</proxy>
    </proxies>
</settings>

We define the currently active proxy via the active flag. Then, with the nonProxyHosts element, we specify which hosts are not proxied. The delimiter used depends on the specific proxy server. The most common delimiters are pipe and comma.

2.4. Mirrors

Repositories can be declared inside a project pom.xml. This means that the developers sharing the project code get the right repository settings out of the box.

We can use mirrors in cases when we want to define an alternative mirror for a particular repository. This overrides what's in the pom.xml.

For example, we can force Maven to use a single repository by mirroring all repository requests:

<settings xmlns="http://maven.apache.org/SETTINGS/1.0.0" xmlns:xsi="http://www.w3.org/2001/XMLSchema-instance" 
  xsi:schemaLocation="http://maven.apache.org/SETTINGS/1.0.0 https://maven.apache.org/xsd/settings-1.0.0.xsd">
    <mirrors>
        <mirror>
            <id>internal-baeldung-repository</id>
            <name>Baeldung Internal Repo</name>
            <url>https://baeldung.com/repo/maven2/</url>
            <mirrorOf>*</mirrorOf>
        </mirror>
    </mirrors>
</settings>

We may define only one mirror for a given repository and Maven will pick the first match. Normally, we should use the official repository distributed worldwide via CDN.

2.5. Servers

Defining repositories in the project pom.xml is a good practice. However, we shouldn't put security settings, such as credentials, into our source code repository with the pom.xml. Instead, we define this secure information in the settings.xml file:

<settings xmlns="http://maven.apache.org/SETTINGS/1.0.0" xmlns:xsi="http://www.w3.org/2001/XMLSchema-instance"
  xsi:schemaLocation="http://maven.apache.org/SETTINGS/1.0.0 https://maven.apache.org/xsd/settings-1.0.0.xsd">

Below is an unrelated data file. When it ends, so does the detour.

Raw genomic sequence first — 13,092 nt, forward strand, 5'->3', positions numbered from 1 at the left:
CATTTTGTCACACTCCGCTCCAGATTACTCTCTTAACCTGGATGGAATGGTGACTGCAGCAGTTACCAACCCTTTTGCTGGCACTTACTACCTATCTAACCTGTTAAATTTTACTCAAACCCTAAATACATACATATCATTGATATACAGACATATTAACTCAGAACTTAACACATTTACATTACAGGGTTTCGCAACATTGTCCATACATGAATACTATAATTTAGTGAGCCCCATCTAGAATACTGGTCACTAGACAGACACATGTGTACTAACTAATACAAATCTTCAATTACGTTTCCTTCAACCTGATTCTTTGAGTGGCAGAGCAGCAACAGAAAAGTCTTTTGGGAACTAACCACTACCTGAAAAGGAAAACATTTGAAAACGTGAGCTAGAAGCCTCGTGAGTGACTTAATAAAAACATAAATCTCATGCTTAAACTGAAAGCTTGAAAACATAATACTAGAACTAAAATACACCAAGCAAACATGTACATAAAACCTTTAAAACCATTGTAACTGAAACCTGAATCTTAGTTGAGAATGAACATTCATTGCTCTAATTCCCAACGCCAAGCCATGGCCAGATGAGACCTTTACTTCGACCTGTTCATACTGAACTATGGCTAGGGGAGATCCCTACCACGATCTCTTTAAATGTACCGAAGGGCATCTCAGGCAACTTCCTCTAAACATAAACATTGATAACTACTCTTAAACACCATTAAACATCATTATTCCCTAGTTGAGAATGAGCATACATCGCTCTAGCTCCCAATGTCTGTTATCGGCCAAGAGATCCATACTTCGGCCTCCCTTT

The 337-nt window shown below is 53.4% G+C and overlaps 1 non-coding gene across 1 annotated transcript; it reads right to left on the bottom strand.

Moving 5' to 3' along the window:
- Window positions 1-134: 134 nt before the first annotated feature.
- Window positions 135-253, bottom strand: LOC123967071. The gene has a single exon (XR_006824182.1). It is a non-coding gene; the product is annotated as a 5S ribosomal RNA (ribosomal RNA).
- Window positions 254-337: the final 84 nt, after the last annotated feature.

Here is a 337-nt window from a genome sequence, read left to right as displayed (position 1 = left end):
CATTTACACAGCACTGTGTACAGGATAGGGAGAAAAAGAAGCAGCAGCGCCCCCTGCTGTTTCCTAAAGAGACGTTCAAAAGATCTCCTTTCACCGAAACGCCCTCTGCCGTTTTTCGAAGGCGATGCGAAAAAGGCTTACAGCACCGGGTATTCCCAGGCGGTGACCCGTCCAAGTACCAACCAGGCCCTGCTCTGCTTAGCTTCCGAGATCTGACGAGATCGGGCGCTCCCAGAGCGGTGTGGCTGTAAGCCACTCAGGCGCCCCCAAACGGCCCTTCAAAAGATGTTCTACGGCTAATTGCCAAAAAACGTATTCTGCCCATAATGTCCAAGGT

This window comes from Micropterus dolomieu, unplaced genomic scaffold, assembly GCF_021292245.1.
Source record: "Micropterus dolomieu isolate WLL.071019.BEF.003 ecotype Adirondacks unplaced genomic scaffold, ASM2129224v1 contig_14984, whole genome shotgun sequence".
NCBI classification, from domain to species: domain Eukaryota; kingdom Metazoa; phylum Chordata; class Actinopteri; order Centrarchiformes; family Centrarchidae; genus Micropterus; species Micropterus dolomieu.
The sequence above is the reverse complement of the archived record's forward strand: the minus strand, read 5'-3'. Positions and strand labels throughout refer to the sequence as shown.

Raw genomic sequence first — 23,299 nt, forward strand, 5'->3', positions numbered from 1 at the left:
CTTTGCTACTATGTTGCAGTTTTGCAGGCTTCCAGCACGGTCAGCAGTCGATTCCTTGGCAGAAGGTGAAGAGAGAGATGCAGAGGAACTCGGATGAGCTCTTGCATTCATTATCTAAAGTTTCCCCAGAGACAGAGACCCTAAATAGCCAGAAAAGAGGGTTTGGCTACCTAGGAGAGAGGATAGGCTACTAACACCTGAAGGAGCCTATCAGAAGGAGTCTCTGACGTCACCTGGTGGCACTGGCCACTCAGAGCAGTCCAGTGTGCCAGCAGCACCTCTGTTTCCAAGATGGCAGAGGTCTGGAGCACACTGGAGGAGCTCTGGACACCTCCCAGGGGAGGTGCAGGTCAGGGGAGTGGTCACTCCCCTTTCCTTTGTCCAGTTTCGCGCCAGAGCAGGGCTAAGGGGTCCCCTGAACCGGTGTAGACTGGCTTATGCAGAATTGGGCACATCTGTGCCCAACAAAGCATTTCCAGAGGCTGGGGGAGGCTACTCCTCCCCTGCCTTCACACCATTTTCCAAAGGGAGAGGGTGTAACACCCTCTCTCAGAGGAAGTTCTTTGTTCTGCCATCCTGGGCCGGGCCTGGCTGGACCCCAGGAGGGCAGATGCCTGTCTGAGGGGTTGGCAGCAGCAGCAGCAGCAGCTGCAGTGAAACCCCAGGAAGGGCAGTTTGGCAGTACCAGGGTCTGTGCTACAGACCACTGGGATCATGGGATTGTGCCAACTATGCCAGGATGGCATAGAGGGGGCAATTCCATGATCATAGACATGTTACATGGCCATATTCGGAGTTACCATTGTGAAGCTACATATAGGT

<servers>
        <server>
            <id>internal-baeldung-repository</id>
            <username>demo-user</username>
            <password>dummy-password</password>
            <privateKey>${user.home}/.ssh/bael_key</privateKey>
            <passphrase>dummy-passphrase</passphrase>
            <filePermissions>664</filePermissions>
            <directoryPermissions>775</directoryPermissions>
            <configuration></configuration>
        </server>
    </servers>
</settings>

We should note that the ID of the server in the settings.xml needs to match the ID element of the repository mentioned in the pom.xml. The XML also allows us to use placeholders to pick up credentials from environment variables.

3. Profiles

The profiles element enables us to create multiple profile child elements differentiated by their ID child element. The profile element in the settings.xml is a truncated version of the same element available in the pom.xml.

It can contain only four child elements: activationrepositoriespluginRepositories, and properties. These elements configure the build system as a whole, instead of any particular project.

It's important to note that values from an active profile in settings.xml will override any equivalent profile values in a pom.xml or profiles.xml file. Profiles are matched by ID.

3.1. Activation

We can use profiles to modify certain values only under given circumstances. We can specify those circumstances using the activation element. Consequently, profile activation occurs when all specified criteria are met:

<settings xmlns="http://maven.apache.org/SETTINGS/1.0.0" xmlns:xsi="http://www.w3.org/2001/XMLSchema-instance"
  xsi:schemaLocation="http://maven.apache.org/SETTINGS/1.0.0 https://maven.apache.org/xsd/settings-1.0.0.xsd">
    <profiles>
        <profile>
            <id>baeldung-test</id>
            <activation>
                <activeByDefault>false</activeByDefault>
                <jdk>1.8</jdk>
                <os>
                    <name>Windows 10</name>
                    <family>Windows</family>
                    <arch>amd64</arch>
                    <version>10.0</version>
                </os>